Hi, sorry for being dumb – do you mean plain flour or self-raising one?

HS: Plain flour Boryana.


Made these last night and they were a huge hit! Used cumin seeds as I am not a big fan of fennel. First time I have attempted this type of thing, so having the extra photos and tips was very helpful. Thank you!


SO easy but come out looking and tasting so complex! 😀 I’ve been a recent reader of 101Cookbooks.com and have been making your dishes nonstop. They’ve all been easy and amazing!


I have never heard of these before.
Can’t wait to try them. They sound so wonderful…beer and cheese. Yummy!!


Tried making this before but couldn’t get the food texture quite right. This recipe worked perfect, thanks!

Doug Barnard

I made these for the day after Christmas. One of my best friends came over. They were absolutely SIMPLE SIMPLE SIMPLE to make AND
they were scrumptious. OMG!
I made 12. We ate all of them. As Heidi suggested, I froze the rest. I plan on digging them out of the freezer on New Years Day.
Heidi….”Thank you”. This is a winner.
ps. I used a small ice cream scoop. Perfect.


Made these last week using Shiner Bock, spelt flout (out of whole wheat), white cheddar, and rosemary (no fennel). They turned out amazing! I froze about half the dough, so I have more to look forward to!


Baked these today – I did not let them brown enough, I think, because nearly all of them collapsed. But, they tasted delicious anyhow! I used Newcastle in them and it worked nicely. I also made your cinnamon buns (posted about this time last year), which I have deemed our family Christmas morning tradition! Thanks for the scrumptious baking recipes (your oat scones recipe is my go-to as well)!


My Husband and I both surprised each other by making these for Christmas!! He NEVER cooks, and to surprise me, decided to make xmas dinner and included these which I made for breakfast 😉 His turned out better with some added rosemary. YUM!

Tiffany Chambers-Goldberg

sooo- what’s everyone putting in theirs?
looking for an alternative to my family’s tradition eating these filled with cheese bechamel with cubes of ham and olives


Made these this afternoon and they disappeared so fast I had to bake the second pan!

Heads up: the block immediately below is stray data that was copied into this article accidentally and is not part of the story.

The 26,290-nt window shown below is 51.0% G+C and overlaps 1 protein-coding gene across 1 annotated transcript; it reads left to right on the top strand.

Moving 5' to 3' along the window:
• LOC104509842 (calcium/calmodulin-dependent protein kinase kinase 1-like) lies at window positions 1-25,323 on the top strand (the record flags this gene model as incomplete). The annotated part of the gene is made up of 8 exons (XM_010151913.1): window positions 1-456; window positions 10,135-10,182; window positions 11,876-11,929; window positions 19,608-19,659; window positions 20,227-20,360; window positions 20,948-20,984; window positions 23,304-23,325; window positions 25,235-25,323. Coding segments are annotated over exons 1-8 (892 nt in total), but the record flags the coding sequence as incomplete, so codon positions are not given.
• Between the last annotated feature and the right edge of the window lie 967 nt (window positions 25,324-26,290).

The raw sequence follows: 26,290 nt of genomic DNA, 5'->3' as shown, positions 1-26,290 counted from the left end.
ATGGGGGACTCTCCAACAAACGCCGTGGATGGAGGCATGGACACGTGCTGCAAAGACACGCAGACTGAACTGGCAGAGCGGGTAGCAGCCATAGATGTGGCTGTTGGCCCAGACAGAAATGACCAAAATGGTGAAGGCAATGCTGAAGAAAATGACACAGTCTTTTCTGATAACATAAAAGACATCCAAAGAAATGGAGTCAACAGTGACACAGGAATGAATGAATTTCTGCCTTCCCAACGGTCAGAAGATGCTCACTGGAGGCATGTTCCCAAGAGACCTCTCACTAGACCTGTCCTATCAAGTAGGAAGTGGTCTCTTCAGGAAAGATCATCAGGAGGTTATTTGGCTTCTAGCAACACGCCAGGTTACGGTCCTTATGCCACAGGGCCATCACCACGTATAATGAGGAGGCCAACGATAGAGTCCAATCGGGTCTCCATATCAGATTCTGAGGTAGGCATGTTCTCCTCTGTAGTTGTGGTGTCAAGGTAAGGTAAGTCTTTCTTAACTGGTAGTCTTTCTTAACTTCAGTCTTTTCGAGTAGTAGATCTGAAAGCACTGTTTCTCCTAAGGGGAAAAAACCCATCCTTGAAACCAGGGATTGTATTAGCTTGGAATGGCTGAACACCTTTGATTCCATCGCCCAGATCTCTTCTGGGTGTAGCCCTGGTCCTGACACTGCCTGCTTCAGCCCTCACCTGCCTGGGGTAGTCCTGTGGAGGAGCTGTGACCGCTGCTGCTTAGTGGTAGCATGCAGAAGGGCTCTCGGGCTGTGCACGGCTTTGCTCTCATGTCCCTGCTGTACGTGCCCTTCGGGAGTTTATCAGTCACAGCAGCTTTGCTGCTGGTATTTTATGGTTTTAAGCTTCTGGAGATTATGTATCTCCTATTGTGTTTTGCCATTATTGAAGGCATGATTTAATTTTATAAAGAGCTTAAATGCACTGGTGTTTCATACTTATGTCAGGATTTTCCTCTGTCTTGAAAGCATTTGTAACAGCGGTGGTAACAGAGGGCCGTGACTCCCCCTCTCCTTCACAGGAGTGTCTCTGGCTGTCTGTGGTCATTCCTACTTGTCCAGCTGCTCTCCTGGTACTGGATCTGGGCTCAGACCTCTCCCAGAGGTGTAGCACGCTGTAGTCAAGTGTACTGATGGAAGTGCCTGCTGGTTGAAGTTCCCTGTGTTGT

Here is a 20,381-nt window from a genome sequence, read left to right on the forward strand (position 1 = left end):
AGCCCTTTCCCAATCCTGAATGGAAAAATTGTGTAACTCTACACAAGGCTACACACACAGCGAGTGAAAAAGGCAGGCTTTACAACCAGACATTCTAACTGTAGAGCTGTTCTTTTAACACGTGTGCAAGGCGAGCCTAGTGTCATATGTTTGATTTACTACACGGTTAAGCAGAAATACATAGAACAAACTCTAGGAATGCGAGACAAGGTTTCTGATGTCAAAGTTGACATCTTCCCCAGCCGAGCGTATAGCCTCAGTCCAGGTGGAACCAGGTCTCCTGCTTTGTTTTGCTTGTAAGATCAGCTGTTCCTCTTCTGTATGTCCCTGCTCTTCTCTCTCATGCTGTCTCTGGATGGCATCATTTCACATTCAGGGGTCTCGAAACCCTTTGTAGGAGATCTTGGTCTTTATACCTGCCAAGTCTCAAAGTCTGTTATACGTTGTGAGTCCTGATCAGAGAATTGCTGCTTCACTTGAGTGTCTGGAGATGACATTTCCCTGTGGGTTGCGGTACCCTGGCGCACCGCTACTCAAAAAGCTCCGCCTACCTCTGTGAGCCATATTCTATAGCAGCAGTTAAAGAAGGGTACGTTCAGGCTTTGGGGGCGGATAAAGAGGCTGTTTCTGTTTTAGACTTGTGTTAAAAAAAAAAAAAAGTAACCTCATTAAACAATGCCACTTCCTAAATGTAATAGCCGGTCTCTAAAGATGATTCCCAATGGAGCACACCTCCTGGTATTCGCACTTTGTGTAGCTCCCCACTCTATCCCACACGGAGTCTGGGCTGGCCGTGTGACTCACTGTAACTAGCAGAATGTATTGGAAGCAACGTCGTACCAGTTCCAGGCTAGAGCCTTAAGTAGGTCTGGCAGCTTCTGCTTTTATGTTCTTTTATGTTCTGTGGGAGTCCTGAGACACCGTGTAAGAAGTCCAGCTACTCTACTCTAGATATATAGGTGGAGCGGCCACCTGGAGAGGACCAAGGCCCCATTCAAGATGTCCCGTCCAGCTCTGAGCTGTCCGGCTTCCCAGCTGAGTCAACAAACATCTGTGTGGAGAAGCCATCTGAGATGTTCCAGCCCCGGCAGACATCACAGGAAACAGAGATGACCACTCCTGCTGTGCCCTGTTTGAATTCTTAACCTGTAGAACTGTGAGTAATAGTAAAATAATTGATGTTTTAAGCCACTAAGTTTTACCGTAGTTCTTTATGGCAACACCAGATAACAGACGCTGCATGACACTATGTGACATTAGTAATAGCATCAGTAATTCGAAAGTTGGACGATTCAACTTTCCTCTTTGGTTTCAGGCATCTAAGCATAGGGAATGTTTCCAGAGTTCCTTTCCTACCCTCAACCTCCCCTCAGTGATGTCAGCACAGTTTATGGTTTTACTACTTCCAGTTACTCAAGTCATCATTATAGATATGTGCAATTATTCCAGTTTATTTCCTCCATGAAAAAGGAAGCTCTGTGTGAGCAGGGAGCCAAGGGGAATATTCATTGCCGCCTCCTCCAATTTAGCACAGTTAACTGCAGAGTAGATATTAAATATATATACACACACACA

I used a Marzan Lager thinking the wheat beer would be a good match. I also added some crushed red pepper flakes for a little heat! So good everyone insists they make another appearance on New Year’s Eve.


These just came out of the oven two minutes ago. They made the house smell wonderful, and they’re the perfect snack for the lethargy that’s followed the Christmas morning frenzy. Served with leftover ham, veggies, and rooibos tea–yum!


Wow, just made these as the centrepiece to a vegetarian christmas dinner and they were fabulous! My hubby almost ruined things by eating all my cheddar in a Christmas eve midnight feast, so i subbed in grated haloumi, and it still worked a treat! Look forward to experimenting further!


Definitely a keeper recipe!
Great the next day in the toaster oven too!
Thanks 🙂


Tasty but didn’t puff up. For other first timers, I recommend reading over some other gouger recipes to get a better idea of what the dough to look/act like. I made cute cheesy pancakes. Tasted great but not the puffy little objects they should have been.

Ev in VA

These look absolutely delicious. My stomach is actually grumbling… maybe I should go eat something… I wish it was a gougere!

Eva @ Sycamore Street Press

I made these tonight and they were marvelous! I could see that the batter was too thin to hold up on a cookie sheet so I baked them in a muffin tin. The result was perfect. The whole batch was gone as soon as we sat down for dinner. Defnitely on my “stay” list.


I’ve made gougeres a couple times before – I love the work with goes into mixing in the eggs. But the whole wheat flour, ale, and fennel make this particular recipe stand out! I love the dark color of the batter. Perfect for winter, warm from the oven.


Looks wonderful, the batter is picture-perfect too.

This American Bite

I’ve never heard of gougeres and I’m glad that I heard about them here because the preparation technique sounds fascinating! Toasting all the flour butter and beer together sounds like a great idea. Yum! Also thanks for sharing your style of freezing these little puppies. That is a fabulous fast food solution. Cheers!


These pictures look absolutely fantastic! I will try to make some Gougères, too. Perhaps for our wedding as fingerfood!
Thank you so much for this idea and the recipe!